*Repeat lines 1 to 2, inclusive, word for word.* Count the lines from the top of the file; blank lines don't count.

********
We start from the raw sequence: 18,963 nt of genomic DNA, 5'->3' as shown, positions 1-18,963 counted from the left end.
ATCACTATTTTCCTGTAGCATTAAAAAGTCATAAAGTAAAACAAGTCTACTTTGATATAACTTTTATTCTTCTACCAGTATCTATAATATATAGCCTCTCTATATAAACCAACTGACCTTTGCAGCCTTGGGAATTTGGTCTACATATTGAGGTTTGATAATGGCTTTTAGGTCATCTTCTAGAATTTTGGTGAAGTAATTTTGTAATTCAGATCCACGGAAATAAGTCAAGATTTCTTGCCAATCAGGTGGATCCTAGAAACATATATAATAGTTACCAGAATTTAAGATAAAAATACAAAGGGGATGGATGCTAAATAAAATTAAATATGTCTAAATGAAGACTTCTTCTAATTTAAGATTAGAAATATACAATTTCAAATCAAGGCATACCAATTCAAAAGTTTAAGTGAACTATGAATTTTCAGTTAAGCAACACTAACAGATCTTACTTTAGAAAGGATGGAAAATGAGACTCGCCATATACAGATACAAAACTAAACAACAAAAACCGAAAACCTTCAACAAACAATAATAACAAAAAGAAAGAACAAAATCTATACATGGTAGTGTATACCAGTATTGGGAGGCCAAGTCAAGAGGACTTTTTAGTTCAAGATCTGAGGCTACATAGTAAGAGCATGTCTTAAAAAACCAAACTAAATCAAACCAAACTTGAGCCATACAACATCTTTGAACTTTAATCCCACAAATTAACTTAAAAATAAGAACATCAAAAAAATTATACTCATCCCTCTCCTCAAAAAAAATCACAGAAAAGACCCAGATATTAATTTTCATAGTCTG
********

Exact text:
We start from the raw sequence: 18,963 nt of genomic DNA, 5'->3' as shown, positions 1-18,963 counted from the left end.
ATCACTATTTTCCTGTAGCATTAAAAAGTCATAAAGTAAAACAAGTCTACTTTGATATAACTTTTATTCTTCTACCAGTATCTATAATATATAGCCTCTCTATATAAACCAACTGACCTTTGCAGCCTTGGGAATTTGGTCTACATATTGAGGTTTGATAATGGCTTTTAGGTCATCTTCTAGAATTTTGGTGAAGTAATTTTGTAATTCAGATCCACGGAAATAAGTCAAGATTTCTTGCCAATCAGGTGGATCCTAGAAACATATATAATAGTTACCAGAATTTAAGATAAAAATACAAAGGGGATGGATGCTAAATAAAATTAAATATGTCTAAATGAAGACTTCTTCTAATTTAAGATTAGAAATATACAATTTCAAATCAAGGCATACCAATTCAAAAGTTTAAGTGAACTATGAATTTTCAGTTAAGCAACACTAACAGATCTTACTTTAGAAAGGATGGAAAATGAGACTCGCCATATACAGATACAAAACTAAACAACAAAAACCGAAAACCTTCAACAAACAATAATAACAAAAAGAAAGAACAAAATCTATACATGGTAGTGTATACCAGTATTGGGAGGCCAAGTCAAGAGGACTTTTTAGTTCAAGATCTGAGGCTACATAGTAAGAGCATGTCTTAAAAAACCAAACTAAATCAAACCAAACTTGAGCCATACAACATCTTTGAACTTTAATCCCACAAATTAACTTAAAAATAAGAACATCAAAAAAATTATACTCATCCCTCTCCTCAAAAAAAATCACAGAAAAGACCCAGATATTAATTTTCATAGTCTG